i like the look of marin. reminds me of kaka. I watched him a couple of times for dinamo and he was pretty anonymous, coudn;t get into the game, couldn’t effect the game. nice touches but not great game sense or work rate. so ive learnt my lesson from halilovic and coric and im not getting carried away just yet

  13. BZ says:

    Regarding Halilovic:

    I think his lack of size doesn’t fit our PROVEN winning formula (Big, motivated forwards who are talented AND press)

    I think at best he can be a Samuel Castillejo, which is probably not good enough to start for us, even after Perisic and Rebic are gone. He would be probably be good enough to come off the bench in games we are trailing.

    Halilovic got a raw deal at the u21 euros. He should not have been benched.

    Halilovic was on a roll at his new club, then the Chinese flu hit. Kid cannot catch a break, but in the grand scheme of things, he should just be happy he has his health.

  14. BZ says:


    No offense, I despise the term “privileged.” Way too subjective.

    It is a term being used to bring down smart, successful members of society, including many Croatian diaspora. My cousin recently lost his job, basically because a group of losers called him “privileged.” Imagine that, somebody who survived the war, being called “privileged” because he worked his ass off to achieve greatness.

    Sorry for the rant, but I just can’t hop on board the “privileged” bandwagon.

  15. Maminjo says:

    When I say privileged, I actually use it appropriately.

    I don’t base it off of skin color or sex.

    I use it in cases where kids don’t have to have their grandparents shot in front of them (like Modrić) or have to move to another country as a teenager to pay their dad’s debts (like Perišić).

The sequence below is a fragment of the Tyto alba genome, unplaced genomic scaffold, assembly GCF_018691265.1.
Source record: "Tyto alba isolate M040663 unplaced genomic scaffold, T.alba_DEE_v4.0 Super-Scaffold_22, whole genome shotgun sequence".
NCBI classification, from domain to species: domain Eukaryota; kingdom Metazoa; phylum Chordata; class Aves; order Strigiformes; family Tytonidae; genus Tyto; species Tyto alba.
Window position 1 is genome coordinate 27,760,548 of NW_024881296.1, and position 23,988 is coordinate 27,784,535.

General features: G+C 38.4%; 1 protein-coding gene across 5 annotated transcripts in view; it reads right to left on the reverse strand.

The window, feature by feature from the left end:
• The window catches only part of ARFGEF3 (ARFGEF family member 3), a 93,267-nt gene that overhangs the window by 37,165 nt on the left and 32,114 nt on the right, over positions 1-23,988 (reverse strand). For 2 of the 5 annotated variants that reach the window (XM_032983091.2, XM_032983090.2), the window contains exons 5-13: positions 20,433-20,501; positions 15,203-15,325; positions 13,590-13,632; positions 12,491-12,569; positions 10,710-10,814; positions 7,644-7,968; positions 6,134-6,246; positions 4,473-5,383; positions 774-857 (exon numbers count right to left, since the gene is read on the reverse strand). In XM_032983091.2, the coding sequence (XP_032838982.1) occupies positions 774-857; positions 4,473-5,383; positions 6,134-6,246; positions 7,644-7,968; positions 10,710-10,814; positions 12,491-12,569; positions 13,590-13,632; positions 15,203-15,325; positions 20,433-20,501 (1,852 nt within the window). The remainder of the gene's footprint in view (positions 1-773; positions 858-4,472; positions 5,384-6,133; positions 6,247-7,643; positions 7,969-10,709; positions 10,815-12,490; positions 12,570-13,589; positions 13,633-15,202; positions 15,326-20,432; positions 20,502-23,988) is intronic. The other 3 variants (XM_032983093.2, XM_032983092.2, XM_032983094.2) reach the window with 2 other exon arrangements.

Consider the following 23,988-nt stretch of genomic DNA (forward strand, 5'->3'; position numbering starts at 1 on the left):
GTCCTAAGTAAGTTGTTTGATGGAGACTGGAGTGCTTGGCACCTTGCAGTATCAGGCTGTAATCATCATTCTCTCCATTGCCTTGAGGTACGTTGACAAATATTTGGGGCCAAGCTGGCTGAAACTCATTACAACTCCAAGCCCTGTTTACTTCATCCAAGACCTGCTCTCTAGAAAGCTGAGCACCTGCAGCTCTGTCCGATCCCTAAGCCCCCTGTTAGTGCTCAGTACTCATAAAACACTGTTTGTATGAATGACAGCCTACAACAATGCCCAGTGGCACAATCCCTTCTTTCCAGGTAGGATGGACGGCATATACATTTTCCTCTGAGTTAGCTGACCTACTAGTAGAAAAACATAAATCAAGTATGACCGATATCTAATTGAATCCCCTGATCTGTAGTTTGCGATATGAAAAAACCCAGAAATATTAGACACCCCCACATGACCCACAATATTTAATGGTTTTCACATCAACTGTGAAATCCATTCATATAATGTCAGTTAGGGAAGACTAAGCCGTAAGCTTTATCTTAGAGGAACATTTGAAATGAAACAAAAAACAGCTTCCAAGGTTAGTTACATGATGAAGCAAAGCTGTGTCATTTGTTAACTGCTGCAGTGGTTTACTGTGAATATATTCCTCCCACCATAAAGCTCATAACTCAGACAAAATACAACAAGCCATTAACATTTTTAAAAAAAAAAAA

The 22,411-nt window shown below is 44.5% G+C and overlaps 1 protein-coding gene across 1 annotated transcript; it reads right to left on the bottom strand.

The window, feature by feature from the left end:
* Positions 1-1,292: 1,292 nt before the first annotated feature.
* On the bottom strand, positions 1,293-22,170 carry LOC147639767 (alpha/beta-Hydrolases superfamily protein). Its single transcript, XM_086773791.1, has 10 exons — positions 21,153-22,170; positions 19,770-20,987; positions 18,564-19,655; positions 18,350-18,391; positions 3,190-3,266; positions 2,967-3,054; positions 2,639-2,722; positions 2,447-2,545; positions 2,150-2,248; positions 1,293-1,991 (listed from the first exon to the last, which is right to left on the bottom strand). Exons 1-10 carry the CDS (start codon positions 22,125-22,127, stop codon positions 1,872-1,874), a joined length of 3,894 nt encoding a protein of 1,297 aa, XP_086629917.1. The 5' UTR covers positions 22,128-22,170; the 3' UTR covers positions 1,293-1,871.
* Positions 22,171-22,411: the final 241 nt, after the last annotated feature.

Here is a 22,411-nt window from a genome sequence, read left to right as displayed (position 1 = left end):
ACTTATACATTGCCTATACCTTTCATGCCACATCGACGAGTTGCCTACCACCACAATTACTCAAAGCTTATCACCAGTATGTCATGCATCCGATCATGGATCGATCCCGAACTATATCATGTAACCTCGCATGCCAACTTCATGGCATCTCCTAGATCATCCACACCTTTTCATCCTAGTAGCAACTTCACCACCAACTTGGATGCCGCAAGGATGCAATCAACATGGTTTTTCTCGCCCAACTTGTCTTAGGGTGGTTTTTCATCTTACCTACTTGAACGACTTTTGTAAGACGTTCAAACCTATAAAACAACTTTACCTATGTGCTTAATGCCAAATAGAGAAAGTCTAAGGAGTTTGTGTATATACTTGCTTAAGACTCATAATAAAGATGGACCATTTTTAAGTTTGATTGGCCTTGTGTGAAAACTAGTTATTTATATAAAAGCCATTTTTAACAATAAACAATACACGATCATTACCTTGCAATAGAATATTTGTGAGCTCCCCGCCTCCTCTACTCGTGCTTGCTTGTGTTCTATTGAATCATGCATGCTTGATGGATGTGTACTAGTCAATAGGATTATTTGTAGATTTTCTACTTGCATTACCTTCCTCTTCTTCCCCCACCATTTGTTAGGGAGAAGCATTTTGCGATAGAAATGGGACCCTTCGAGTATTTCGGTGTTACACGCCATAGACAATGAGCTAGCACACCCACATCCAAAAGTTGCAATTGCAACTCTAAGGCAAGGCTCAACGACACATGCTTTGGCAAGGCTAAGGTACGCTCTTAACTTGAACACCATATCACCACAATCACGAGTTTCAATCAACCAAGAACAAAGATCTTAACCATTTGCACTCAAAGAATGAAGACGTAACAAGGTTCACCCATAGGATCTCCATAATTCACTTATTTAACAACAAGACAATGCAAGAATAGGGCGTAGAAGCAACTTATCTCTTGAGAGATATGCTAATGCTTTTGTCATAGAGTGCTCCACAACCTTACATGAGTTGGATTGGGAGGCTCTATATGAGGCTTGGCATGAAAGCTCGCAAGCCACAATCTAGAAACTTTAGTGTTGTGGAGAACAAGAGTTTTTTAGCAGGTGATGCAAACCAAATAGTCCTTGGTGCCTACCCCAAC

I get what you’re saying though. Too many spoiled kids in America attacking each other with this term even though they’re all privileged for living in the States, being able to work if they want to, and never having to worry about stepping on a land mine.

  16. Soul Champ says:

    @ Svima

    I feel privileged to be connected to this crew as I always enjoy posting conversation.

    This one is particularly accessing a level of group genius.

    For me elite athletic excellence is delicate combination of all the factors well articulated throughout this thread above.

    The embodiment of a champion is deeper than physical gifts but genetics play a role to an extent.

    Maradona/Aguero/Messi/Tevez all have that Argentina ghetto/hood street in them .. but also have powerful legs that make their height irrelevant.

    Yes Modrić has been through war and battle on and off the pitch but is lower leg power is a gift that sets him apart.

    It seems that Dinamo has created its own set of “privilege,” by being so dominate in youth academy.

    The kid who is playing with an elite crew with all the best players and receiving all the early success develops a complex of how good he is as opposed to our good he can become.

    Excellence is way of life.

    Modrić being cut from Hajduk may of been the toughest step in his whole career.

    You are from Zadar and you get cut from Hajduk off a two week trial as a young teenager, that is ego shattering.

    You got to dig deep inside you to respond to that.

    Jordan cut as a 10th grader.
    Brady not recruited but anyone in HS.
    Lewondoski cut at 17 from legia Warsaw.

    These dudes are all the greatest ever in:

    American throw ball
    Polish football

    Entitlement seems to thwart excellence.